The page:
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Kale Flavor Makes Fetuses Grimace, Study Finds Chemistry

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If the taste of kale ruins your face, you’re not alone.

While previous research has suggested that our food preferences start before birth and can be influenced by the mother’s diet, the team notes that new research suggests that the fetus’ response to different tastes This is the first study to directly examine the response.

“[Previously researchers] I just saw what happens after birth in terms of what to do [offspring] But actually seeing the facial expressions of a fetus when attacked by a bitter or non-bitter taste is completely new,” said study co-author Professor Nadja Riceland of Durham University. .

Fetuses exhibited crying about twice as often when mothers ingested kale capsules compared to carrots. Photo: FETAP (Fetal Taste Preferences) Study/Fetal and Neonatal Research Lab/Durham University/PA

Writing in the Journal of Psychological Science, the research team noted that scents from the mother’s diet were present in the amniotic fluid. is detectable from the 24th week of pregnancy.

To find out if fetuses discriminate between certain flavors, the team examined ultrasound scans of about 70 pregnant women aged 18 to 40 in two groups in the North East of England. One group was asked to take powdered kale capsules 20 minutes before the ultrasound scan, and the other group was asked to take powdered carrot capsules. There was no difference between the kale and carrot groups.

The team also examined scans of 30 women obtained from the archives who were not given capsules.

All women were asked to refrain from other meals for 1 hour prior to the scan.

The team then analyzed the frequency of various fetal facial movements frame by frame, including combinations resembling laughter and crying.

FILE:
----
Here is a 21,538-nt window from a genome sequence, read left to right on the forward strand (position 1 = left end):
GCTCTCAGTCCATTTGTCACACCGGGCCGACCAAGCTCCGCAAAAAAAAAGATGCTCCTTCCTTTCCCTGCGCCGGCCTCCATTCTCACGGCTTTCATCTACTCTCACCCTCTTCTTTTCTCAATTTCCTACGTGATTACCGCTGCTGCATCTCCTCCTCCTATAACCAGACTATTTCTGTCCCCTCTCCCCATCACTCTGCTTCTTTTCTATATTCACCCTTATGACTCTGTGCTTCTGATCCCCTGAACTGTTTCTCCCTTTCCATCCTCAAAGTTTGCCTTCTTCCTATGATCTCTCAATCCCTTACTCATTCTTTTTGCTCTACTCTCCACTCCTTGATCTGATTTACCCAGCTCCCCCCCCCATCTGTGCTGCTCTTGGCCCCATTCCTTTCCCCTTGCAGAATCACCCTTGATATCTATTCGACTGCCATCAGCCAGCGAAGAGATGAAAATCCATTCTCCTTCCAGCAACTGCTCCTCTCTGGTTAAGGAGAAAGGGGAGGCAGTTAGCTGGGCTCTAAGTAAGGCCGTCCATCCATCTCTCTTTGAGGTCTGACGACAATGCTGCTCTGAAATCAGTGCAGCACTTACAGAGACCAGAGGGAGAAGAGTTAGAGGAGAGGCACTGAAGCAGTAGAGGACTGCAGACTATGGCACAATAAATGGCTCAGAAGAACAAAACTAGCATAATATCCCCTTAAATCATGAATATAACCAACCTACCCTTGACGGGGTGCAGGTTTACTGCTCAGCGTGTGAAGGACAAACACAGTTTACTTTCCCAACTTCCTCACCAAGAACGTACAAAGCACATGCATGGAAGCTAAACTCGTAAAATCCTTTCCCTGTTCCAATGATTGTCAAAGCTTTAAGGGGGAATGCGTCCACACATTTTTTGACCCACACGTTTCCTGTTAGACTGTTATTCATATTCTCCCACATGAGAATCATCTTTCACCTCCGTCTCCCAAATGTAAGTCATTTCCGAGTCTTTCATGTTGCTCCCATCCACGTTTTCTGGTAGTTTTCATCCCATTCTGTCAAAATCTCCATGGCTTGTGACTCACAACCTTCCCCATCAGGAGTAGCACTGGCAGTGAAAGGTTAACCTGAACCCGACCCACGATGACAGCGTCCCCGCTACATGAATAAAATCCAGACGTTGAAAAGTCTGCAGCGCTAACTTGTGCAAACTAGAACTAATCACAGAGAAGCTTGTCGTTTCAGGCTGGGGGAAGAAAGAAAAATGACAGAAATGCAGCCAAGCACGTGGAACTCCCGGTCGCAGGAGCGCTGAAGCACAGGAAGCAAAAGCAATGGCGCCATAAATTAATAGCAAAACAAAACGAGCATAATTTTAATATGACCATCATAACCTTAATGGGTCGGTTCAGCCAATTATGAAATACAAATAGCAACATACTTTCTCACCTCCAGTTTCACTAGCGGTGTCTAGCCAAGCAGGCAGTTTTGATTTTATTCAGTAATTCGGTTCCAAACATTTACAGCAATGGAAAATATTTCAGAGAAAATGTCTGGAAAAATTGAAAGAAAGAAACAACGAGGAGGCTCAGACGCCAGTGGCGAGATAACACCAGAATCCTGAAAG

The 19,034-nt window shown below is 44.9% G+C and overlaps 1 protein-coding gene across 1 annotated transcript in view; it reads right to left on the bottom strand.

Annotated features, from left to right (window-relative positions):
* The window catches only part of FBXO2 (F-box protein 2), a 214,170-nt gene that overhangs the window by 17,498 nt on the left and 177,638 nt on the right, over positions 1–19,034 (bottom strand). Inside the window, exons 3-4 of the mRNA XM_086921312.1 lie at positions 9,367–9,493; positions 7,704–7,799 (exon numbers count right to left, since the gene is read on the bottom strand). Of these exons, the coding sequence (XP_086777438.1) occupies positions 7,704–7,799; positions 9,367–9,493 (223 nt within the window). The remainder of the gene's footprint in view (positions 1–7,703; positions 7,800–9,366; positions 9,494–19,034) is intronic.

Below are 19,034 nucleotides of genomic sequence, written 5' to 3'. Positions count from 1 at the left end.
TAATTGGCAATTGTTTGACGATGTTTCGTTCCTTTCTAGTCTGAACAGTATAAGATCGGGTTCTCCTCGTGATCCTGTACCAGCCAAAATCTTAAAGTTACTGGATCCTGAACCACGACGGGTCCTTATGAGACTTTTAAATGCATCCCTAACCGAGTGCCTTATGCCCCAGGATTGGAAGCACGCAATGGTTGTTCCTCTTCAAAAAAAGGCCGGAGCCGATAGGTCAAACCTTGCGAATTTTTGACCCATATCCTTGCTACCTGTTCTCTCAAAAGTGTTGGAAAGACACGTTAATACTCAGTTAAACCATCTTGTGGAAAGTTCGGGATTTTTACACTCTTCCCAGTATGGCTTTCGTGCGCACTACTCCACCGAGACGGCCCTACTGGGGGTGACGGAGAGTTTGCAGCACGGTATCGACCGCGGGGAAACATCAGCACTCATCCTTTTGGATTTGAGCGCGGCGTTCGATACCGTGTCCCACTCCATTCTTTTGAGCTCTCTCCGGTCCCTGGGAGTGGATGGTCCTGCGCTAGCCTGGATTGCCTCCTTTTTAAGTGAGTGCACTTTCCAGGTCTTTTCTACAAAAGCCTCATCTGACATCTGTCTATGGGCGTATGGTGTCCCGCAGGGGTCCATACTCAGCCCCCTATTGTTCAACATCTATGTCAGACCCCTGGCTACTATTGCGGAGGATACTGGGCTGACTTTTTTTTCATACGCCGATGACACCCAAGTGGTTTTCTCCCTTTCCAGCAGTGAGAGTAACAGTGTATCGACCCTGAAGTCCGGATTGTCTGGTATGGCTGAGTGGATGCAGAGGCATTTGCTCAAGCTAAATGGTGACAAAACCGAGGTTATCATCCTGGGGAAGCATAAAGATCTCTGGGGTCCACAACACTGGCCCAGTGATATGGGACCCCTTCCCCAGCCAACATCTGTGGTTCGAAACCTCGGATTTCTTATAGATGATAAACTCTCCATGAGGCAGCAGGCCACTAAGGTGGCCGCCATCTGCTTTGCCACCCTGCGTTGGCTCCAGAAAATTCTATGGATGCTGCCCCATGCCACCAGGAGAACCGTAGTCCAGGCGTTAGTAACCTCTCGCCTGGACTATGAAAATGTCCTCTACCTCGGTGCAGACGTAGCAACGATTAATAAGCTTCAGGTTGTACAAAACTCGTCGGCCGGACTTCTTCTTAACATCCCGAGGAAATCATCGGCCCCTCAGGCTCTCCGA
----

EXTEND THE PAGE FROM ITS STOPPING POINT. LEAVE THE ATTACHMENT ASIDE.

Overall, researchers examined 180 scans from 99 fetuses, scanned at 32 weeks, 36 weeks, or both.

The results showed that fetuses cried about twice as often when mothers ingested kale capsules, carrot capsules, or no capsules. However, when the mother ingested the Carrot Her capsules, the fetuses exhibited laugh-like facial expressions about twice as often as when the mother swallowed the Kale Her capsules or no capsules. rice field.

Dr. Benoist Char, a researcher at the Center for Taste and Eating Behavior at the University of Burgundy, told The Guardian that the clarity of the results was astonishing.

“[They mean] mother hasn’t finished eating yet [when] The fetus already recognizes or can sense what the mother eats,” he said.

The study’s lead author, Beyza Ustun, said the team is currently trying to investigate babies’ responses after birth to different flavors. “We hope that there will be less negative reactions if exposed to kale prenatally,” she said.

Reissland added that the study could also help talk about what pregnant women eat. “what [we] What we know from other studies is that babies eat less fussy when their mothers eat a variety of foods such as vegetables and fruits,” she said.

Julie Menela, Ph.D., an expert in the field at the Monell Chemosensory Center in the United States, was not involved in the study, but the study suggests that the offspring may perceive their mother’s diet through the flavors of food present in the amniotic fluid. He said it backs up previous research showing that learning starts.

But she said the pregnant women were not randomly assigned to experimental or control groups, and control fetuses were not known to have been previously exposed to a variety of vegetables, including carrots and kale. I warned you.

Professor Catherine Forestell of the University of William and Mary said the study provided a window into the chemosensory world of the human fetus.

“Future studies highlighting individual differences in fetal responses to flavors and how they relate to maternal dietary habits and infant responses to postnatal food will be of great interest.” added Forrestel.